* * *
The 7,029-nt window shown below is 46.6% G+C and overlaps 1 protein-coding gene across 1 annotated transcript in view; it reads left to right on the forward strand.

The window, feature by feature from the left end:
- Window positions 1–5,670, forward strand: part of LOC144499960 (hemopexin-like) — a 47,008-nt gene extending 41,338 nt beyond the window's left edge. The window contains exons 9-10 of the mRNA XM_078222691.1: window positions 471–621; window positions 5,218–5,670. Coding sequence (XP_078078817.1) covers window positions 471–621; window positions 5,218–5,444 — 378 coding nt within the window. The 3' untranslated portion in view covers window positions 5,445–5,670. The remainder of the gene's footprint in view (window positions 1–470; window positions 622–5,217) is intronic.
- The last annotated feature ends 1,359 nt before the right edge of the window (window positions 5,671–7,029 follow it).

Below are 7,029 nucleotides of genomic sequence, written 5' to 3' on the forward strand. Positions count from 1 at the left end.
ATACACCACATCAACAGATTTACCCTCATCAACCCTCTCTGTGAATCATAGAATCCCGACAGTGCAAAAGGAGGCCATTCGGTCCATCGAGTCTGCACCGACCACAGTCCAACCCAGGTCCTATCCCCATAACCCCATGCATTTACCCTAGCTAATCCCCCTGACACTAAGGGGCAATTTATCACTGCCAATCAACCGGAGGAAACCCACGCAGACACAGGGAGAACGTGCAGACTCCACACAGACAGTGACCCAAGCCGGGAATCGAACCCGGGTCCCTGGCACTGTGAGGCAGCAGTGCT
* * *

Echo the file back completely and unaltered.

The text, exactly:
The 7,029-nt window shown below is 46.6% G+C and overlaps 1 protein-coding gene across 1 annotated transcript in view; it reads left to right on the forward strand.

The window, feature by feature from the left end:
- Window positions 1–5,670, forward strand: part of LOC144499960 (hemopexin-like) — a 47,008-nt gene extending 41,338 nt beyond the window's left edge. The window contains exons 9-10 of the mRNA XM_078222691.1: window positions 471–621; window positions 5,218–5,670. Coding sequence (XP_078078817.1) covers window positions 471–621; window positions 5,218–5,444 — 378 coding nt within the window. The 3' untranslated portion in view covers window positions 5,445–5,670. The remainder of the gene's footprint in view (window positions 1–470; window positions 622–5,217) is intronic.
- The last annotated feature ends 1,359 nt before the right edge of the window (window positions 5,671–7,029 follow it).

Below are 7,029 nucleotides of genomic sequence, written 5' to 3' on the forward strand. Positions count from 1 at the left end.
ATACACCACATCAACAGATTTACCCTCATCAACCCTCTCTGTGAATCATAGAATCCCGACAGTGCAAAAGGAGGCCATTCGGTCCATCGAGTCTGCACCGACCACAGTCCAACCCAGGTCCTATCCCCATAACCCCATGCATTTACCCTAGCTAATCCCCCTGACACTAAGGGGCAATTTATCACTGCCAATCAACCGGAGGAAACCCACGCAGACACAGGGAGAACGTGCAGACTCCACACAGACAGTGACCCAAGCCGGGAATCGAACCCGGGTCCCTGGCACTGTGAGGCAGCAGTGCT